The National Coordinator of the FPLN’s civilian wing, the CRBZ, is Kevin Rangel.

Geography

The FPLN is believed to have between 1,000 and 4,000 members, and is active mostly in the western border states of Apure, Táchira and Barinas. They have traditionally used the densely forested San Camilo and Ticoporo nature reserves as their main hideouts. In recent years, however, they have operated increasingly openly across the state of Apure, particularly in the Páez municipality.

The guerrilla group funds itself mainly by extorting local landowners and businesses along the border with Colombia. In 2011, for instance, the FPLN reportedly charged a group of oil workers in Apure a “protection fee” of 110,000 bolivars, or about $25,000. Currently, locals report that the group controls the cattle business throughout Apure by extorting local ranchers. It uses river crossings to smuggle cattle and gasoline from Venezuela to Colombia: a business that has become increasingly lucrative since Venezuela’s descent into economic turmoil. The group has also been involved in the extortion of migrants, charging large sums of money to guarantee safe passage to those crossing the José Antonio Páez International Bridge.

Allies and Enemies

Its financing activities have at times put the FBL/FPLN in conflict with Colombia’s National Liberation Army (ELN), which also operates on the border. It has had close relations with the larger Revolutionary Armed Forces of Colombia (FARC), which has provided the FBL/FPLN with logistical support and training, although it is unclear whether it retains ties with the FARC dissidents following the Colombian peace process.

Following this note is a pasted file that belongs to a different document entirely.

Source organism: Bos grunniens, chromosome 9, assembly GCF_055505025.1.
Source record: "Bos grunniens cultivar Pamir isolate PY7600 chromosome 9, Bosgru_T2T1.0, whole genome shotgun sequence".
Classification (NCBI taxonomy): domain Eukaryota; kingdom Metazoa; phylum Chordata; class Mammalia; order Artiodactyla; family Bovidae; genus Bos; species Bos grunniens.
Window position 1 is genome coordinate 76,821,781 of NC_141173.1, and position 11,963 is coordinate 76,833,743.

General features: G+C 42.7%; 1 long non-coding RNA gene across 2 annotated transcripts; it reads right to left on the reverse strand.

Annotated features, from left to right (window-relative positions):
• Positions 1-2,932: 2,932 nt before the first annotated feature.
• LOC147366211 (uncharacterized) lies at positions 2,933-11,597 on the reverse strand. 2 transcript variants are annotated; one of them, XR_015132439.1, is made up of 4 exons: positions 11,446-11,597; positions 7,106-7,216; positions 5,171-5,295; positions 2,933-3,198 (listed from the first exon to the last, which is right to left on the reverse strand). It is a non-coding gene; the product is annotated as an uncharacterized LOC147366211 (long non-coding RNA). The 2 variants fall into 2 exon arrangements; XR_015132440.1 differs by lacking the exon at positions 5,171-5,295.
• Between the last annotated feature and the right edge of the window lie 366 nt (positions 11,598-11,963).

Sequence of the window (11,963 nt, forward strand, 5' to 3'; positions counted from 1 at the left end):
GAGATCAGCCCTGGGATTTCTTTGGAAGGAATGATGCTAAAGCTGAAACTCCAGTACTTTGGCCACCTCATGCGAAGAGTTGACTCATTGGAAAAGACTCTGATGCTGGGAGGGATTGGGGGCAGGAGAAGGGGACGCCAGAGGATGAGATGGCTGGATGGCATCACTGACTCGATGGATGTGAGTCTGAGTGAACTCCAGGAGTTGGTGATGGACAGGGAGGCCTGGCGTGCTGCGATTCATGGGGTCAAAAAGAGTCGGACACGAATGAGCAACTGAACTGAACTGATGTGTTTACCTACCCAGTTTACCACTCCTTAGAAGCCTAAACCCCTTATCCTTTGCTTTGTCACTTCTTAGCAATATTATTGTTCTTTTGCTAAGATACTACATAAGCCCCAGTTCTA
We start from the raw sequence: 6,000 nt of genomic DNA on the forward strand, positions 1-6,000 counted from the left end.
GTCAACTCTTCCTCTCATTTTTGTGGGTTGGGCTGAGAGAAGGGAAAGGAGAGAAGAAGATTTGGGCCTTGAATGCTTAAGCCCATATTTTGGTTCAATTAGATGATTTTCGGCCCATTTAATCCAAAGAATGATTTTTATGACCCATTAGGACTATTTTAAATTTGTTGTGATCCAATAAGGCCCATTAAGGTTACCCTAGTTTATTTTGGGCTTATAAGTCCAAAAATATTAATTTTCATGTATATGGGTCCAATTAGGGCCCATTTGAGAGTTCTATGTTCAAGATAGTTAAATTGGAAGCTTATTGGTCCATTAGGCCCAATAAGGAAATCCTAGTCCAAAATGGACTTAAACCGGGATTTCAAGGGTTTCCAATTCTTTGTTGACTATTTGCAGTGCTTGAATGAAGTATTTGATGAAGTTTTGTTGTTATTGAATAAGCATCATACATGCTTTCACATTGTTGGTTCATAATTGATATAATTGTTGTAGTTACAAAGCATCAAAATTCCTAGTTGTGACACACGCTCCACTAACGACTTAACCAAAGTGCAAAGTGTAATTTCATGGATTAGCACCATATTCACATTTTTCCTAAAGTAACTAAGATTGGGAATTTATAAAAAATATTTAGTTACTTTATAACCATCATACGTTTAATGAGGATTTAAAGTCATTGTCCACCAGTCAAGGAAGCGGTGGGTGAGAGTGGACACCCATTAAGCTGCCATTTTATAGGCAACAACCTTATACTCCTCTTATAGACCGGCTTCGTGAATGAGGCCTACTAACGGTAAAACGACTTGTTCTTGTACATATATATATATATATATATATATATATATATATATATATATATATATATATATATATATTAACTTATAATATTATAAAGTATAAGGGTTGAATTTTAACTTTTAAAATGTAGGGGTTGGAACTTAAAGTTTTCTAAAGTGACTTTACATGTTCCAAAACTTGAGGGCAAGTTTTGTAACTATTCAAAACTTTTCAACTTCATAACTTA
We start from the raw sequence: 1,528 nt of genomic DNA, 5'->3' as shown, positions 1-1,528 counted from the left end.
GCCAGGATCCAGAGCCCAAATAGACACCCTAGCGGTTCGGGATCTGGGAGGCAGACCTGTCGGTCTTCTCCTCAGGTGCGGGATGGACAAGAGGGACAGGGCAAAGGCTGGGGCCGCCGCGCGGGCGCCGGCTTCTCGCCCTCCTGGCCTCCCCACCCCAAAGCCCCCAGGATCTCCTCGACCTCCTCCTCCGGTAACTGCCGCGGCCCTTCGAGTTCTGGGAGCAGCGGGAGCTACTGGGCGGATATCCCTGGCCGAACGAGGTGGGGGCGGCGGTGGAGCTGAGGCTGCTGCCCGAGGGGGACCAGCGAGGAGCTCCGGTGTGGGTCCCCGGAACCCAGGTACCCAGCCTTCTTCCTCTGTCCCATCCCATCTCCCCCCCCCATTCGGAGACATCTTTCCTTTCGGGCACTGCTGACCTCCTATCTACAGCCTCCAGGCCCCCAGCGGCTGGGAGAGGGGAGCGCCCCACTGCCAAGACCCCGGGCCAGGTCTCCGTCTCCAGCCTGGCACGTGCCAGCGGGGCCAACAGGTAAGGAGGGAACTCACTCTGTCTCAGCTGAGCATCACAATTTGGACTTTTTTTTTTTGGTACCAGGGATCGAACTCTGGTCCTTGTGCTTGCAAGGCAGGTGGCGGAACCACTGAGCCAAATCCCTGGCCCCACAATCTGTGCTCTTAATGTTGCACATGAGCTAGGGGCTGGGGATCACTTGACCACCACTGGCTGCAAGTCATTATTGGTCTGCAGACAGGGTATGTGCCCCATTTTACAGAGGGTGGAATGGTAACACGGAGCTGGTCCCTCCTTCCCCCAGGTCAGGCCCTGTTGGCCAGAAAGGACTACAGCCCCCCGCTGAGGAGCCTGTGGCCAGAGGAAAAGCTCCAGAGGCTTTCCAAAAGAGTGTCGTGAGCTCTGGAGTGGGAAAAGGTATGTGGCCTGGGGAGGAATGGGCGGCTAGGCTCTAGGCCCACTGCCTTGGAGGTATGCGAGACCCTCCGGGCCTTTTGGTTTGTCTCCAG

The FPLN’s control of criminal economies has been facilitated by its ties with security forces and public officials in Apure. The CRBZ has considerable political influence in the state, controlling several communal councils and mayoral offices and maintaining a close relationship with Apure state governor Ramón Carrizalez. Although the CRBZ portrays itself as a peasants’ rights movement, it remains tightly linked to the FPLN and profits from its criminal economies.

Prospects

The group is unusual among guerrilla movements in that it benefits from close ties to the current government. As such, its prospects are intimately linked to the durability of the Bolivarian system that endorses its public ideology and protects its access to criminal economies.

In the post-Chavez period, as pressure has mounted on Venezuela, the group has shown itself willing to put its knowledge of guerrilla tactics at the service of the Maduro administration. In 2019, FPLN members were documented leading civilians in military training exercises, with the participation of local mayors and government officials.

– See profile of the FARC in Venezuela

– See profile of the ELN in Venezuela

– See profile of the BACRIMs in Venezuela

Resources

Declassified internal US Department of State memo (pdf)describing FBL’s emergence, November 1992.

El Universal, “ETA y FARC pretendían globalizar la lucha,” March 7, 2010.

El Tiempo,  “Ejercito hallo un organigrama de grupos guerrilleros en Apure,” March 12, 2012.

Veneconomia Report (pdf), “Guerras fronterizas: FBL contra el ELN,” October 2004.